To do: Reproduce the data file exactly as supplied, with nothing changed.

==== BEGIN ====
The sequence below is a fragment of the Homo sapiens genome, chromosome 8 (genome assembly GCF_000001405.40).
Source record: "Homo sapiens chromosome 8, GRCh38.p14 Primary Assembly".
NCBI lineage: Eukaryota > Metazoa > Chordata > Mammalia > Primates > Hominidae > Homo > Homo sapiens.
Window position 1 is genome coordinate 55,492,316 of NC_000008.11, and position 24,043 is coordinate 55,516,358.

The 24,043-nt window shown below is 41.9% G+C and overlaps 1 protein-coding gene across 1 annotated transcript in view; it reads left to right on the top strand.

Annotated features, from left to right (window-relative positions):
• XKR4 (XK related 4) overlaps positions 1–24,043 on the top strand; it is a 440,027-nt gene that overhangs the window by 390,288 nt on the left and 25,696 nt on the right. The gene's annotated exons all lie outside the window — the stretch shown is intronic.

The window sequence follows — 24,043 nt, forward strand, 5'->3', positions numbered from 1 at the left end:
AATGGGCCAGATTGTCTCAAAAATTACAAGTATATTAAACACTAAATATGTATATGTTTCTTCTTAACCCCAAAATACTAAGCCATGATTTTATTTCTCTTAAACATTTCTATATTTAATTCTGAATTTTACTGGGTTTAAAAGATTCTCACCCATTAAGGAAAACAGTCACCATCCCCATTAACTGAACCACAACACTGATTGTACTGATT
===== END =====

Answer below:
The sequence below is a fragment of the Homo sapiens genome, chromosome 8 (genome assembly GCF_000001405.40).
Source record: "Homo sapiens chromosome 8, GRCh38.p14 Primary Assembly".
NCBI lineage: Eukaryota > Metazoa > Chordata > Mammalia > Primates > Hominidae > Homo > Homo sapiens.
Window position 1 is genome coordinate 55,492,316 of NC_000008.11, and position 24,043 is coordinate 55,516,358.

The 24,043-nt window shown below is 41.9% G+C and overlaps 1 protein-coding gene across 1 annotated transcript in view; it reads left to right on the top strand.

Annotated features, from left to right (window-relative positions):
• XKR4 (XK related 4) overlaps positions 1–24,043 on the top strand; it is a 440,027-nt gene that overhangs the window by 390,288 nt on the left and 25,696 nt on the right. The gene's annotated exons all lie outside the window — the stretch shown is intronic.

The window sequence follows — 24,043 nt, forward strand, 5'->3', positions numbered from 1 at the left end:
AATGGGCCAGATTGTCTCAAAAATTACAAGTATATTAAACACTAAATATGTATATGTTTCTTCTTAACCCCAAAATACTAAGCCATGATTTTATTTCTCTTAAACATTTCTATATTTAATTCTGAATTTTACTGGGTTTAAAAGATTCTCACCCATTAAGGAAAACAGTCACCATCCCCATTAACTGAACCACAACACTGATTGTACTGATT